In Greece, sustainable tourism and locally sourced food are a match made in heaven.
One of the world’s most popular holiday destinations, Greece, needs no introduction. But while many associate the country with ancient monuments, white-washed buildings and the highly-instagrammable domes of Santorini, if you look beyond the usual tourism hotspots you’ll find hidden coves, quiet beaches and a flourishing food scene
Despite the quiet years of the pandemic, Greek tourism has shown great resilience, demonstrating how captivating this Mediterranean gem really is.
“We’ve had a wonderful 2022. After two and a half years that were really difficult because of covid, I think we had a full recovery for Greek tourism in 2022,” says Dimitris Fragakis, Secretary General at Greek National Tourism Organisation.
“Of course, we have new challenges for 2023 but I think that Greece will be in the top five countries for demand for this season, and we are optimistic that we're going to have a really great season.”
How many islands does Greece have?
Greece has over 6,000 islands and islets to its name, with 227 inhabited. While some islands, such as Crete, Mykonos and Corfu have become hugely popular with tourists, others are still somewhat under the radar. It is these islands that the Greek tourist board are now looking to promote, all while focusing on sustainability.
“Sustainability is one of our major goals for the next ten years. I think it's one of our major goals for tourism and of course it’s one of the major goals in society too,” explains Fragakis. “Because you can't have viable tourism if you don't protect your environment.”
Are there Michelin restaurants in Greece?
This strategy is already starting to pay off - in 2021 Greece was named as the most sustainable food destination in the world by Lonely Planet. Building on this success, the Greek Tourist Board has signed a deal with the Michelin Guide too, which Fragakis hopes will bring more food tourists to the food capital of Athens and the surrounding islands.
“You know, the gastronomy and products of Greece are unique. We are investing in this kind of tourism, actually some months ago we signed a really important agreement with the Michelin Guide in order to put Greece in the guide,” explains Fragakis.
“It's really important for us because it's high end tourism, people can go around the country and see our gastronomic products and the people who make them.”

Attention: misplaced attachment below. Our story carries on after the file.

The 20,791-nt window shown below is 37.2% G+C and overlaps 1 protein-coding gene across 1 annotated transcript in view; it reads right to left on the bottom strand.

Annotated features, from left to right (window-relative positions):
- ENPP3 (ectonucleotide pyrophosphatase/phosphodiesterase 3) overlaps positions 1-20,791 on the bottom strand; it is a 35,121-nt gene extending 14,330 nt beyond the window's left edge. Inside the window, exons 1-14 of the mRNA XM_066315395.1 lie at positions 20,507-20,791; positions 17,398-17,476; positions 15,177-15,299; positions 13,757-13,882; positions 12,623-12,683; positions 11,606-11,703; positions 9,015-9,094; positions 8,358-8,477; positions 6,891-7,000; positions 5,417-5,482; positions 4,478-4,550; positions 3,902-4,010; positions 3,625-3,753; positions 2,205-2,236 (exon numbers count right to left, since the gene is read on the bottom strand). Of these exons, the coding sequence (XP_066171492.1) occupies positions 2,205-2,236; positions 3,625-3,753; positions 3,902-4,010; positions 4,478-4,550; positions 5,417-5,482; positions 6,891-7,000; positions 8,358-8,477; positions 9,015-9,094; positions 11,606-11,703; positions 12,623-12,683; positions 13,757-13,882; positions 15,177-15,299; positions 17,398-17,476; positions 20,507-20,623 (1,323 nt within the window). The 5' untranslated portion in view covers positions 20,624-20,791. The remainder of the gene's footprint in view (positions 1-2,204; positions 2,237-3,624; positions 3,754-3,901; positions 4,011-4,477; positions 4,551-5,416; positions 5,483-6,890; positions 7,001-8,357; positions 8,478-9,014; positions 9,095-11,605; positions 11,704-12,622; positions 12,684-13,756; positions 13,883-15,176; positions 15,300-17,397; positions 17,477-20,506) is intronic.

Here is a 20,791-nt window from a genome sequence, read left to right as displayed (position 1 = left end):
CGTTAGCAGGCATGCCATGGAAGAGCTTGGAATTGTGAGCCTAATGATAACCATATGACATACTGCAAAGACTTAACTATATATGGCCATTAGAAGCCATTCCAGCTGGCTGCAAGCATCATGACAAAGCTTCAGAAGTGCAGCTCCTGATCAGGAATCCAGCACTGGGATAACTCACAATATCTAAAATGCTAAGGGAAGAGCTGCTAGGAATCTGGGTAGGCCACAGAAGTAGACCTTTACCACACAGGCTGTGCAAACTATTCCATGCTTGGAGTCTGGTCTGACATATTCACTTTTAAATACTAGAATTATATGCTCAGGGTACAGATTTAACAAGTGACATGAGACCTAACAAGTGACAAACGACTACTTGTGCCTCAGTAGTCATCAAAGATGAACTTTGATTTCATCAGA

Which islands in Greece are best for foodies?
While you might want to snap the sunsets of Santorini or explore the ruins of Delos during your trip to Greece, Fragakis wants you to explore some of the country’s lesser known islands.
“Our goal is to enlighten people about some destinations that they don’t know, because Greece isn't only the well-known islands and the well-known destinations,” says Fragakis.
“Greece is a destination as a whole country, all through the year.”
Tilos, a small island in the Dodecanese group between Rhodes and Kos, is a lesser known island that ticks both the food and sustainability boxes.
What is Tilos like?
If you want a relaxing holiday on an island known for sustainability and with some great local food products, then Tilos is for you. The island even won an EU award for its transition to green energy and now has a hybrid power station where it harnesses the power of the wind and the sun to produce its own energy.
Home to a large protected nature reserve, many rare birds can be found here too, including Eleonora’s falcon and the European bee-eater. The island was once home to some even rarer wildlife - over 4,000 years ago the last dwarf elephants of Europe could be found here.
Nowadays, the most touristy area on the island is the port town of Livadia, which sits at the bottom of a mountain. Here you’ll find restaurants serving some of Tilos’ most famous dishes, including stuffed goat baked in the oven, pan-fried vegetable pies and oven-baked pork with wheat.
If you’ve got a sweet tooth, make sure to try Pouggakia, a traditional type of pastry that’s filled with almonds and sesame.
What is there to eat in Donousa?
The most northerly island of the Eastern Cyclades, Donousa is another island which has committed itself to sustainability, particularly within the food and drinks industry. Research carried out in 2018 revealed that 45,000 plastic glasses were being used on the island, but by 2019 this figure had been halved.
Named after Dionysus, the ancient Greek God of wine, the island is 13.65 square kilometres in size, and the perfect destination for hiking among the fragrant wild herbs that line its rocky hills and mountains.
It is these herbs that make the food on Donousa so delicious. Most of the restaurants on the island are traditional tavernas, where you’ll find a mix of seafood and meat dishes, alongside locally grown vegetables.
Make sure to check out Avli Donoussa, a restaurant which specialises in seafood, including sardines and calamari, plus delicious dishes like feta in filo pastry.